Bird of the Day: Joppa penguin (Eudyptes joppaensis plasticus)
Coffee of the Day: Brazilian
Weird Wrack Item of the Week: watermelon rind
Invisi-bird Status: Official: 37 pairs, 65 chicks. Number actually seen by me: 2 adults, 2 chicks.

Piping Plover in the Intertidal Zone
What a gorgeous beach day! Not too hot, not too cold, just right. My first adventure of the day was getting my coffee. The line at PICR was literally out the door. People were ordering complicated drinks so the line was moving slowly. A couple of very businesslike women arrived and went right around the line to the register. That struck me as strange until I realized they were there to do some sort of promotion. When I got to the register and Bruce handed me my coffee, the two women said "It's on us today." They were from Eastern Bank and were handing out brochures about their bank and paying for people's coffee. What a neat thing to do!
Least Tern in the Wrack Line
When I finally got to the refuge with coffee in hand, my first bird sighting of the day was a northern mockingbird doing a perfect least tern impression. That cracked me up. I've heard mockingbirds do robins, cardinals, car alarms, phones, creaky screen doors, but I have never heard one do a least tern. Other mimics on the refuge do terns and shorebirds. More than once I've looked up at the call of a common tern and spotted a catbird in a tree.  Least tern was by far the dominant sound all around Lot 1, so I guess the mockingbird was just fitting in.
Looking North Just before It Got Really Busy
I spotted a piping plover feeding at the edge of the water as soon as I arrived and within an hour I spotted two chicks! My close personal friends -- the northernmost pair --  are now a family of four and were feeding together. They kept a close watch on their chicks.  When they felt threatened by a gull or something, they would go to the dry sand and flatten down to become invisible.   At one point a great black back flew in and I got to see the whole arsenal of defensive moves. There was the broken wing display to distract the gull and of course the chicks invoked the cloak of invisibility. I couldn't distinguish them from sand with my binoculars. The gull was closer and has better vision but was paying attention to the distraction display. One of the adults charged the great black back in that bossy plover way.  As the plover was going after the gull twelve least terns rose up from the sand calling kzzreeeep kzzreeeep and mobbing the gull until it finally took off for parts south.  Wow! The allied least tern air defense command to the rescue!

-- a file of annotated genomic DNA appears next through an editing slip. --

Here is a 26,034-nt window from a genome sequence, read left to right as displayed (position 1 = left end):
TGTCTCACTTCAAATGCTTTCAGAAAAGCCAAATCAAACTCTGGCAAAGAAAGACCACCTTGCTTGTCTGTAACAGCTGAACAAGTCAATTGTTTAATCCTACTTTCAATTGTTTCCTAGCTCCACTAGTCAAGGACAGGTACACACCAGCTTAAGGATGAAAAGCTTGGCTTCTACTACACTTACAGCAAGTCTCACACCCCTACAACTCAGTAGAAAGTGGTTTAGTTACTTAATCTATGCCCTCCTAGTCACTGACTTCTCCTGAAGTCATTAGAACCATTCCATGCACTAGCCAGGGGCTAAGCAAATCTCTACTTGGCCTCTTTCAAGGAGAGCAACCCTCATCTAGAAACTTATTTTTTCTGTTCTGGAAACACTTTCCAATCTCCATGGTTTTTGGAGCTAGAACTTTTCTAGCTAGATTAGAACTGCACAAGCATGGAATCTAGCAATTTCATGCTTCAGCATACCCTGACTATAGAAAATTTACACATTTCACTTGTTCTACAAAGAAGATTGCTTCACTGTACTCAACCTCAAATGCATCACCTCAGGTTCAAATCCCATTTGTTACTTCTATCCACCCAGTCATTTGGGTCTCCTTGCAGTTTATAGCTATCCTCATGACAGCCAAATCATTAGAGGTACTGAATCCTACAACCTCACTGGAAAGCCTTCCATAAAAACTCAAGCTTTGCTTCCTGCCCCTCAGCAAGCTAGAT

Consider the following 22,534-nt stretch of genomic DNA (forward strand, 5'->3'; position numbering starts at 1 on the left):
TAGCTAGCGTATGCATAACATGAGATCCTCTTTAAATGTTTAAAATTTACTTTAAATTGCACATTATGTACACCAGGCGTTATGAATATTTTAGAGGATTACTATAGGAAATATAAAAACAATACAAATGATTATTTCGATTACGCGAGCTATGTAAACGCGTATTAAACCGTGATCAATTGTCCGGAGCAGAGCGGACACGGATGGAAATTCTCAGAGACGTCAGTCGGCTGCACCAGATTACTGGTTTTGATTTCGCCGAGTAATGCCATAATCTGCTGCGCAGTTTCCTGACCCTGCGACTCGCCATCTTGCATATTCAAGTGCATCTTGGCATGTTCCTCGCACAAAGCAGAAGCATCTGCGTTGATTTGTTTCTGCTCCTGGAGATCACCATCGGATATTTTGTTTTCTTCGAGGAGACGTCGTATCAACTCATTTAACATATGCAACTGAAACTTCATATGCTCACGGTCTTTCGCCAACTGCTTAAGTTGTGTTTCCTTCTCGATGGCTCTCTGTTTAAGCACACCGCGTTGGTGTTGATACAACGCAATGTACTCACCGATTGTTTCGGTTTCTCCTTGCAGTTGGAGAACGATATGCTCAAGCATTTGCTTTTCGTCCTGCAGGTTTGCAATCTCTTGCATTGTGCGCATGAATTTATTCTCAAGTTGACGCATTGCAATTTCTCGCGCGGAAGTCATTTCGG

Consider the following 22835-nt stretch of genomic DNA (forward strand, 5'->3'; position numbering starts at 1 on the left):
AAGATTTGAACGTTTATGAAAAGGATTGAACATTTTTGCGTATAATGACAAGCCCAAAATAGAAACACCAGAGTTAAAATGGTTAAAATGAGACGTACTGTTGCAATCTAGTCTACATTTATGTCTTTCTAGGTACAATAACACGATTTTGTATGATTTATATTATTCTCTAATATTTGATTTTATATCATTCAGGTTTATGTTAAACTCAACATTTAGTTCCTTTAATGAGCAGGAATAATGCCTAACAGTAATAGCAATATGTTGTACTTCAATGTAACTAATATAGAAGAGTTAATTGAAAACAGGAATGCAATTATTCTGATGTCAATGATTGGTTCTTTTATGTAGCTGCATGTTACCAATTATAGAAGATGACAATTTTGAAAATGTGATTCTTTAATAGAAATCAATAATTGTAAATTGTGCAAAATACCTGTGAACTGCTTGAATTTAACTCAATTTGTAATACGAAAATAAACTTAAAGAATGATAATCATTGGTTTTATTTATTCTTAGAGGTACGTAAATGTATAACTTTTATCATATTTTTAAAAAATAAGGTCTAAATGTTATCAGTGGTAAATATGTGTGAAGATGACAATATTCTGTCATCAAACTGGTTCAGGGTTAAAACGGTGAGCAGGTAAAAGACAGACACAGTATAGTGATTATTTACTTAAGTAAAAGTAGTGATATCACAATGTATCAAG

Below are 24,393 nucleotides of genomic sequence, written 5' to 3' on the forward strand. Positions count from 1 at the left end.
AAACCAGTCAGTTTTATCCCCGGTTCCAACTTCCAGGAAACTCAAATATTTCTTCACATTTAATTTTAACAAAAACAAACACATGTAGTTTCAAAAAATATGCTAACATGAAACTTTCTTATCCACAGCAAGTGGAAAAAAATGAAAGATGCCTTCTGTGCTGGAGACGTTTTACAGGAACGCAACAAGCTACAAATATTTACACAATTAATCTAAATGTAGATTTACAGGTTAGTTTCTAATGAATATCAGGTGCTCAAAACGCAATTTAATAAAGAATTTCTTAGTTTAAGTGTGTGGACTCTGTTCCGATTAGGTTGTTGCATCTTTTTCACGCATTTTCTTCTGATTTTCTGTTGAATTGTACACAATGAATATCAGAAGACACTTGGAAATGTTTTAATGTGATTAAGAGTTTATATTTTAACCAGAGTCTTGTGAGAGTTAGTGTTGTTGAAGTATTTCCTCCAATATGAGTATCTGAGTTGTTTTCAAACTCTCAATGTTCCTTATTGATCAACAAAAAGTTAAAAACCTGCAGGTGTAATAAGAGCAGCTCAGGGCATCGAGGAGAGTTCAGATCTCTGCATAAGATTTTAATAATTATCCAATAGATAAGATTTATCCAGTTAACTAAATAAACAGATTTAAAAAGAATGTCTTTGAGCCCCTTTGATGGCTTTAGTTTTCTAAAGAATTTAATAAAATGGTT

Weird Watermelon Rind
The open part of the beach started to get really busy around 11AM with lots of families with kids. One kid was about to launch a kite, so I had to go talk to kid and parent who obviously missed the big sign at the entrance that says "no kite flying" (among other things like "no drones"). Beach nesting birds mistake kites for aerial predators and muster their defense mechanisms.  Given the proximity and agitated state of the least terns, I was actually a little worried that the adorable little girl with the kite was about to get pooped on by a dozen least terns. Anyway, I told the parent they could take the kite up to the town beach but couldn't fly it on the refuge. Everybody was cool with that and it was the only law enforcement type thing I had to handle all day.
Wonder Where the Rest of This Tire Is
A walk along the wrack line to stretch my legs, yielded a couple of interesting trash items: part of a blown tire and a shriveled watermelon rind. The watermelon rind was weird because by the amount of sand and salt on it, it looked like it had been there awhile, but the colors still looked fresh.

As I was walking along the beach I overheard two teenage boys who had just arrived talking about the beach closure. That wouldn't normally be unusual, but what one of the kids was saying was "I did an MCAS response on that -- whether it's more effective to enclose the nests or close the beach."  Piping plovers on the MCAS? Who knew?